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THE ISRAEL OF GOD IN SACKCLOTH; ASHES; AND TEARS
The last verse of the previous chapter mentioned that the city of Susa was perplexed. "Although the Jews certainly had enemies in Susa, the majority of the Persians were Zoroastrians, and were likely to sympathize with the Jews. There might also have been other national groups in Persia who would have been alarmed and apprehensive at the king's decision to slaughter all the Jews." Some might have been fearful that their group might be next. It must have been a major shock to the Persian capital when the king's decree became known.
The Jews throughout the whole Persian empire at once exhibited their grief, alarm, mourning and fear, in much the same manner as did Mordecai.
MORDECAI LEARNS ALL THAT WAS DONE
"Now when Mordecai knew all that was done, Mordecai rent his clothes, and put on sackcloth with ashes, and went out into the midst of the city, and cried with a loud and a bitter cry; and he came even before the king's gate; for none might enter the king's gate clothed with sackcloth. And in every province, whithersoever the king's commandment and his decree came, there was great mourning among the Jews, and fasting, and weeping, and wailing; and many lay in sackcloth and ashes."
This great mourning prevailed in every province of the vast empire, including Jerusalem and Judaea of course. Although the name of God is not mentioned in Esther, this outpouring of grief on the part of the Chosen People was nothing at all unless it was an appeal for God's intervention to save his people from their threatened destruction. The sackcloth and ashes were universally recognized as signs of extreme grief and distress. "Either sackcloth or ashes was a sign of deep mourning; but both together were indications of the most distressing grief possible."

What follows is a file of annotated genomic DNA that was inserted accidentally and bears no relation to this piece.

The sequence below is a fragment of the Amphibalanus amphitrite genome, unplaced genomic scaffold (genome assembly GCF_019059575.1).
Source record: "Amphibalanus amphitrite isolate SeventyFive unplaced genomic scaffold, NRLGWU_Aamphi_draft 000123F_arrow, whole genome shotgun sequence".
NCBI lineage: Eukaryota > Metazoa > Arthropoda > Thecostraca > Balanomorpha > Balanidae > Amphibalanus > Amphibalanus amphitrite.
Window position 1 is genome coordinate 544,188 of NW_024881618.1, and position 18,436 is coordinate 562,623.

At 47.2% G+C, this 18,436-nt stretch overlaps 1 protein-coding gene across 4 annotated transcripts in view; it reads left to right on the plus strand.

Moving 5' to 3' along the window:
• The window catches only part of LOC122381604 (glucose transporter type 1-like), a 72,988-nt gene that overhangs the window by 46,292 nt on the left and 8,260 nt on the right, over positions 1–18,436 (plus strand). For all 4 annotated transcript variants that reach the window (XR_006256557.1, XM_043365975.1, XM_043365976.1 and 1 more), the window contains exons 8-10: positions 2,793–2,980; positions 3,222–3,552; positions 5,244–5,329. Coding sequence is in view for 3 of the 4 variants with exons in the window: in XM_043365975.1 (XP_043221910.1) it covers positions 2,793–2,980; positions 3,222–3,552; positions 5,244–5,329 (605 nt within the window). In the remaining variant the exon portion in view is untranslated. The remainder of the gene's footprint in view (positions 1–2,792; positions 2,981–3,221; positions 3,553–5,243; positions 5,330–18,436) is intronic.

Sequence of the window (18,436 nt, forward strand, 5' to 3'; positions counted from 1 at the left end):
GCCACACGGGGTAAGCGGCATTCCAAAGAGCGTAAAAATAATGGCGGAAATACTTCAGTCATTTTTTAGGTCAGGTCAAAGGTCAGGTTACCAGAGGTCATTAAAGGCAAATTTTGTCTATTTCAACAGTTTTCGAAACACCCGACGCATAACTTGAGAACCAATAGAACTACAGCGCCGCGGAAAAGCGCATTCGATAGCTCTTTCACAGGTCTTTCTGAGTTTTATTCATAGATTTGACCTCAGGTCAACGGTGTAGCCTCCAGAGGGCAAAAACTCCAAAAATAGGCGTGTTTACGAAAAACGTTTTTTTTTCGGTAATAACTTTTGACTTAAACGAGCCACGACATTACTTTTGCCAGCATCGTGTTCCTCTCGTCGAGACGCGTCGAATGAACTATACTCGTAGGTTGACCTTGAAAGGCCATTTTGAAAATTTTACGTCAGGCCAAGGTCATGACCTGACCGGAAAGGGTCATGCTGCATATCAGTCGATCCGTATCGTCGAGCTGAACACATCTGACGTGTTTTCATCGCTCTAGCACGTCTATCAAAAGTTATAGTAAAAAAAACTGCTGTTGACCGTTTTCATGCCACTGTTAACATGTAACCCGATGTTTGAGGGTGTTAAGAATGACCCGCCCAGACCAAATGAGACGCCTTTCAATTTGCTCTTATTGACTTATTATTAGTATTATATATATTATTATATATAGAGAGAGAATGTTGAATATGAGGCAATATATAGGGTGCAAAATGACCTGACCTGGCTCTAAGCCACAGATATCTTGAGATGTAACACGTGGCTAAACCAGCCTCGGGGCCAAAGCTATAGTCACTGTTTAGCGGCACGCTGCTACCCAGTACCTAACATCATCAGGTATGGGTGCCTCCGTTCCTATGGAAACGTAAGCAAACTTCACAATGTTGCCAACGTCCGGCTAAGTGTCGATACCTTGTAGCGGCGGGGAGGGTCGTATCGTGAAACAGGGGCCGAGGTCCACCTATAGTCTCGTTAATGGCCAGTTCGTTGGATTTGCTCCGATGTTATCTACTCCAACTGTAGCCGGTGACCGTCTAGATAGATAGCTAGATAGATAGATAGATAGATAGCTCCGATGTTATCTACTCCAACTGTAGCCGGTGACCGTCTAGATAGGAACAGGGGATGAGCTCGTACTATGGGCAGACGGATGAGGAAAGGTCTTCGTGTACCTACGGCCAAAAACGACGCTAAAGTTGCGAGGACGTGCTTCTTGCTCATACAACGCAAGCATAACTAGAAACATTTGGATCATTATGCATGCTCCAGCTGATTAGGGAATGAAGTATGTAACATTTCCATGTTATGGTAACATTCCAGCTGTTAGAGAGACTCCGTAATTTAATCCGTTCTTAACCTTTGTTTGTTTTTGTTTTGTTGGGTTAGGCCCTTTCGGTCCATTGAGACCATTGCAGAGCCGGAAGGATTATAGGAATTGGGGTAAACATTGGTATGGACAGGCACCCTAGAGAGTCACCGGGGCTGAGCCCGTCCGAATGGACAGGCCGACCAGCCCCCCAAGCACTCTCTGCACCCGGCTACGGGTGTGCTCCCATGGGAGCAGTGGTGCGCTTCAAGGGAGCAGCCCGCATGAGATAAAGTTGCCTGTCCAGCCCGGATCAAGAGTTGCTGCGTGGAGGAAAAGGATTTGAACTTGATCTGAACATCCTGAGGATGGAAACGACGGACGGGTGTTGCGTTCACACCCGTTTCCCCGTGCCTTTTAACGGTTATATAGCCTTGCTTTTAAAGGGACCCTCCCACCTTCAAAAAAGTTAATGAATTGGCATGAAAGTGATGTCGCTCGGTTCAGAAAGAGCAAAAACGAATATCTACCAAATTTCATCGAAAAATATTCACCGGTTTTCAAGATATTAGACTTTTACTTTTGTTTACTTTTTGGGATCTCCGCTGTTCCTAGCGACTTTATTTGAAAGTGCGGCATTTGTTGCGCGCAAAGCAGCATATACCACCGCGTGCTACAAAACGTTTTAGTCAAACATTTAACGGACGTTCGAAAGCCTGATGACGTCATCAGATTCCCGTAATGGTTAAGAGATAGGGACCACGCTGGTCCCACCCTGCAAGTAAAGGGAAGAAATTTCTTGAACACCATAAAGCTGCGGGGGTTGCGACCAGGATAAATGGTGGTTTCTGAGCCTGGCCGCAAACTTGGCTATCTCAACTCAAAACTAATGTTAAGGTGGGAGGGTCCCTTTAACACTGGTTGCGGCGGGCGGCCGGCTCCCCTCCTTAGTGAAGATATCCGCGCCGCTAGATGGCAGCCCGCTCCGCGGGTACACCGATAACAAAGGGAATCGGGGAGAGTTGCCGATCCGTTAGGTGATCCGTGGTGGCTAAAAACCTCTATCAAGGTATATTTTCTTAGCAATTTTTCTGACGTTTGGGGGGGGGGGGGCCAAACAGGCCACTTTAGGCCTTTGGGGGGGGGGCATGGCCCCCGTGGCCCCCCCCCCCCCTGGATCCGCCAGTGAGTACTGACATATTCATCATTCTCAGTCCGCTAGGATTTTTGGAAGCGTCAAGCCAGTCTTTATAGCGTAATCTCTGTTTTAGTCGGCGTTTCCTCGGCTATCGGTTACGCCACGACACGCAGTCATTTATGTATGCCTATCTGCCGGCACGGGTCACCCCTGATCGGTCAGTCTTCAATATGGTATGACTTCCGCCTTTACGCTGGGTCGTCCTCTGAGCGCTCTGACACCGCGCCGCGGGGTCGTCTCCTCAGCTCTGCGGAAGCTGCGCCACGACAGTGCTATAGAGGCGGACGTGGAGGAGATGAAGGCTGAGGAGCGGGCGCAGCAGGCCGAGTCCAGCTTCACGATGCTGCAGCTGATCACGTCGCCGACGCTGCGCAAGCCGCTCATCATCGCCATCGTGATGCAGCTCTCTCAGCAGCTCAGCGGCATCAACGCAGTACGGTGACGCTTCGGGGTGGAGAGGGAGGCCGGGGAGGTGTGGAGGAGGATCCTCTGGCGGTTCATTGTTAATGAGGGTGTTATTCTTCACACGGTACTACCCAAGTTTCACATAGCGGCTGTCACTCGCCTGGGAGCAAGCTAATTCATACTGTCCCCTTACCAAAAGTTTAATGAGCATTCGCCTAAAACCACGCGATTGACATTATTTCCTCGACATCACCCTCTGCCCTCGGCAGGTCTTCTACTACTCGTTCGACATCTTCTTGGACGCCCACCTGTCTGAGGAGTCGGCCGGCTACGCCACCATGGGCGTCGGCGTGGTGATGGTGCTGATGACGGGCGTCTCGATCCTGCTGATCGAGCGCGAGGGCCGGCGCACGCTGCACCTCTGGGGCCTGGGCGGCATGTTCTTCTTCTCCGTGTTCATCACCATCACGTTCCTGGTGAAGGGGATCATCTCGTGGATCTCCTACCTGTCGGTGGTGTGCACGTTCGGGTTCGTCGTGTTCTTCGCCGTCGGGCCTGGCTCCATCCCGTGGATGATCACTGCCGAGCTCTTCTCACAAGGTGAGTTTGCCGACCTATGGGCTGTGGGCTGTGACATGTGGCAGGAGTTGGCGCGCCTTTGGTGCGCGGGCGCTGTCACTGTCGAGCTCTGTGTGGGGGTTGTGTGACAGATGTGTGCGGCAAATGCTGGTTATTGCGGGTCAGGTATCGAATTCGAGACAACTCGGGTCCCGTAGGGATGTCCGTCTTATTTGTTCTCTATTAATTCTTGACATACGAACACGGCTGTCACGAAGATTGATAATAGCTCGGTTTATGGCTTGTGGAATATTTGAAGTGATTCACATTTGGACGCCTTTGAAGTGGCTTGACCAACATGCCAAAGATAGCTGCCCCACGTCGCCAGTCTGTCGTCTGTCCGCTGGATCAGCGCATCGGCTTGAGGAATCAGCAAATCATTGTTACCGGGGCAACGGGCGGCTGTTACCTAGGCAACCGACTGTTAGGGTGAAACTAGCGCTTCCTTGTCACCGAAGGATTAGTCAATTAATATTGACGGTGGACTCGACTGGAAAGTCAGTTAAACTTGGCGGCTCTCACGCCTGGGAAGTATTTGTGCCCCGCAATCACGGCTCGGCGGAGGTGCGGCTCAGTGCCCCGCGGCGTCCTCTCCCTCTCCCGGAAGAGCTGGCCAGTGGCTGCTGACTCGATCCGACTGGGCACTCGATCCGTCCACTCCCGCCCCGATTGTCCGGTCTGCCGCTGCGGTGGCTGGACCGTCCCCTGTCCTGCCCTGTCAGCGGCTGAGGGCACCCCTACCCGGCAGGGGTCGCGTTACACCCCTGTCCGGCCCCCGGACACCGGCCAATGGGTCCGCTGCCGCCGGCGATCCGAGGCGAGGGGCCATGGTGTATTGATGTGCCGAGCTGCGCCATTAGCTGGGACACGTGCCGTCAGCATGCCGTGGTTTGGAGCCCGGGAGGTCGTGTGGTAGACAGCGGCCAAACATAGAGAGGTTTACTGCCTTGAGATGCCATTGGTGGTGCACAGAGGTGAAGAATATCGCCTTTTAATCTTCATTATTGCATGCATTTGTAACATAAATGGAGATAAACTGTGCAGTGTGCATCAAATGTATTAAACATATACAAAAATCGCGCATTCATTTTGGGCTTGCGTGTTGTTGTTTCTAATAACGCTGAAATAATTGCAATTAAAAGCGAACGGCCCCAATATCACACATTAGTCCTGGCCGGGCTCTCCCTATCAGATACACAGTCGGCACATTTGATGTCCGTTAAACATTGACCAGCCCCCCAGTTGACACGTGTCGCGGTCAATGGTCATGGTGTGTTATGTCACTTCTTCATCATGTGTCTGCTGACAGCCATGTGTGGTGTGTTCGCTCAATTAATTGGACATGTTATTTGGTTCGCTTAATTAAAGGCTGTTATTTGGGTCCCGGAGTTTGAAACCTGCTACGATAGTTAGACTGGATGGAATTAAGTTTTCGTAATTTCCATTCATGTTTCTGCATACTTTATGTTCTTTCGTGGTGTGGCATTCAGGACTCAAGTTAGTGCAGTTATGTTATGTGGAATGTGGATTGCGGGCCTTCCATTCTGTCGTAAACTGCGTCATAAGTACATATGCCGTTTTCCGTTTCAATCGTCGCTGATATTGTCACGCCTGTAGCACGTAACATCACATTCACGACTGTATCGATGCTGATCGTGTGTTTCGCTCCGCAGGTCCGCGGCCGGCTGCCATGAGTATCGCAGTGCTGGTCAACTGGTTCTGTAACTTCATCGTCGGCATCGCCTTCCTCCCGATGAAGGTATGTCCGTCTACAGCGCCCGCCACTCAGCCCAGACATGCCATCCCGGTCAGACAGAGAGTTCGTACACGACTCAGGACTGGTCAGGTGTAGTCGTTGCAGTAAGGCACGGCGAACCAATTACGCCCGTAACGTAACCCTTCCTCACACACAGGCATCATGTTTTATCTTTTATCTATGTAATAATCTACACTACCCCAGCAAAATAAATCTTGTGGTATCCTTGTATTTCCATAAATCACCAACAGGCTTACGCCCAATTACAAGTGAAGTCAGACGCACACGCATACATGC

"All the Jews throughout Persia broke out into mourning, weeping, and lamentations, while many of them exhibited their mourning as did Mordecai." Mordecai's purpose for such a visible demonstration of his mourning was to alert Esther that something was terribly wrong and to get the truth of the situation and its seriousness to Esther.
ESTHER THE QUEEN GETS A FULL REPORT FROM MORDECAI
"And Esther's maidens and her chamberlains came and tom it her; and the queen was exceedingly grieved; and she sent raiment to clothe Mordecai, and to take his sackcloth from off him; but he received it not. Then called Esther for Hathach, one of the king's chamberlains, whom he had appointed, to attend upon her, and charged him to go to Mordecai, to know what this was, and why it was. So Hathach went forth to Mordecai in the broad place of the city, which was before the king's gate, And Mordecai told him all that had happened to him, and the exact sum of the money, that Haman had promised to pay to the king's treasuries for the Jews, to destroy them. Also he gave him the copy of the writing of the decree that was given out in Shushan to destroy them, and to show it unto Esther, and to declare it unto her, and to charge her that she should go in unto the king, to make supplication unto him, and to make request before him, for her people."